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You are here: Home Newsroom Our Ideas Themes in the News Archive April 2011 Fair Taxation and Distribution of Sacrifice

Fair Taxation and Distribution of Sacrifice

  • 04-22-2011
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Themes in the News for the week of April 18-22, 2011


As the country struggles to recover from the recession, many middle- and lower-income people see drastic cuts to vital services and entitlements. Monday was the deadline to file tax returns and President Obama, touring the nation touting his tax plan, wants wealthier Americans to contribute their fair share. His plan would end some tax breaks for those earning more than $250,000 (Los Angeles Times).

Republicans want to cut spending, and significantly alter (some say, end) Medicare and Medicaid. Education, although a very small portion of federal government expenditures, is also on the chopping block (GOOD). “If we’re asking people who are going to see potentially fewer services in their neighborhoods to make a little sacrifice,” said Obama, “then we can ask millionaires and billionaires to make a little sacrifice”(Reuters).

Indeed, the notion of “shared sacrifice” is a powerful slogan (Hartford Courant). But to say that all must sacrifice might obscure the fact that sacrifice is not felt the same by everyone. As President Obama explains in several of his speeches, everyone finds taxes unpleasant, but a small tax increase for the wealthiest Americans hardly rises to the level of “sacrifice.” Further, many large corporations, like General Electric with its $14 billion in profits, paid no corporate taxes at all (New York Times, Huffington Post).

Obama, speaking at Facebook’s headquarters in Palo Alto argued to his Silicon Valley audience that the nation needs more from those making the most. Nowhere is that argument more salient than in California—with its economic extremes. Some corporations in the Silicon Valley have posted double-digit jumps in profit while the state’s unemployment rate is among the nation’s highest (Wall Street Journal). Even so, the majority of Californians want more support for education and are willing to pay for it (PPIC poll), but Gov. Brown couldn’t get enough Republicans to back a tax-extension measure on the June ballot that would have brought in $9 billion.

Not only is California failing to increase its investment in education, schools are facing up to $4.5 billion in shortfalls. Add to that the state’s convoluted education finance system that forces districts to anticipate their yearly budgets before they know what revenue they will get from an unpassed state budget (The Economist). Passed 30 years ago, Proposition 13 capped local property taxes, cutting a key source of school funding and forcing schools to depend on funds channeled through the state. Proposition 98 tried to guarantee adequate and fair state funding by providing a floor—a minimum requirement for funding, but over the years the floor became a ceiling. Now, the state can fulfill its legal spending requirement with a dramatically lower level of support than what schools require.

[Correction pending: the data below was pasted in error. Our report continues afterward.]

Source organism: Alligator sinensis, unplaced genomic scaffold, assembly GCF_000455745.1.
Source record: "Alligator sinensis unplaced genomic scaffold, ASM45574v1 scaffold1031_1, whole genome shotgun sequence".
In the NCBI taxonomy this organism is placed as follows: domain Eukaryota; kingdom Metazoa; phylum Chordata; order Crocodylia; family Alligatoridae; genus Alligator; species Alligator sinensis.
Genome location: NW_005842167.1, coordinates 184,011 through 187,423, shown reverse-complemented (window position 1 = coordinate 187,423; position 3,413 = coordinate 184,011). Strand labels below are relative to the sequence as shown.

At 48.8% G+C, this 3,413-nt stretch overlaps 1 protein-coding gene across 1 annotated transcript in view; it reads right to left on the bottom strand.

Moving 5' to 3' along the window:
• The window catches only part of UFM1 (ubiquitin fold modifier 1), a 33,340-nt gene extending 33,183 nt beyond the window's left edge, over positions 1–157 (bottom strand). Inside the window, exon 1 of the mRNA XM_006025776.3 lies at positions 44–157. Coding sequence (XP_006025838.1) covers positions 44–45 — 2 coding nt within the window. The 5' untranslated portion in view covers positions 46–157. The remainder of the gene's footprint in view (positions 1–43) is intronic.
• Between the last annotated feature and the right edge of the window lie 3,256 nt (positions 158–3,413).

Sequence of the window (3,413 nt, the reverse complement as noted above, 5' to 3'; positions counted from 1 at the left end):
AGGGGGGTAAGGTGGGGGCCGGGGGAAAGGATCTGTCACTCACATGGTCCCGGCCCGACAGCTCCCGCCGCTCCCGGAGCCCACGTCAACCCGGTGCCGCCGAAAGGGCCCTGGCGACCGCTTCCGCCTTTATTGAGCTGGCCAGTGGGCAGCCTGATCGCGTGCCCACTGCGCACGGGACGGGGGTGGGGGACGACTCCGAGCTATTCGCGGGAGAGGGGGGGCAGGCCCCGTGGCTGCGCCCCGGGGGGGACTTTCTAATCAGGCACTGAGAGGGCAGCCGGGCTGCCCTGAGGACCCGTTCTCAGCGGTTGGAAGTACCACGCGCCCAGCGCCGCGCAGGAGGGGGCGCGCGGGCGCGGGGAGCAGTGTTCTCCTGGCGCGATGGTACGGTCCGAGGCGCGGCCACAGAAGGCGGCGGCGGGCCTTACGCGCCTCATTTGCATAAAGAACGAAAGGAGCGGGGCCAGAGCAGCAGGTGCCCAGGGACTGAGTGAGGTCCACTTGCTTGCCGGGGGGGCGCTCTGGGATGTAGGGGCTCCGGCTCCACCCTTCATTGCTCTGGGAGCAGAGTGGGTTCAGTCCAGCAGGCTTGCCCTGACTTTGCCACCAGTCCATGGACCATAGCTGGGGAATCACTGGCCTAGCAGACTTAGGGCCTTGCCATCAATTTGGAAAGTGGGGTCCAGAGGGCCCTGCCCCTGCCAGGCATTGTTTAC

California needs comprehensive school finance reform to accompany adjustments to the nation’s tax rates. Middle- and lower-income people are already sacrificing for their children’s education, and they will sacrifice more. But their sacrifice must seem fair. Without fairness, it is very difficult to mobilize the broad public to support education or any of the other infrastructure or “safety net” investments that make for prosperity and security. First, assure fairness, then ask for sacrifice. Until then, piecemeal and unfair measures, like parcel taxes (Educated Guess), will not hold off the tide of further drastic cuts and draconian measures at schools as the state looks to close a $26 billion gap.

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Weekly Themes In The News

Each Friday “Themes in the News” explores one of the current week’s “breaking news” topics—selected by IDEA staff and its partners—for summary and reflection.   Hyperlinks of the news stories, which are cited, allow readers to explore the theme on their own.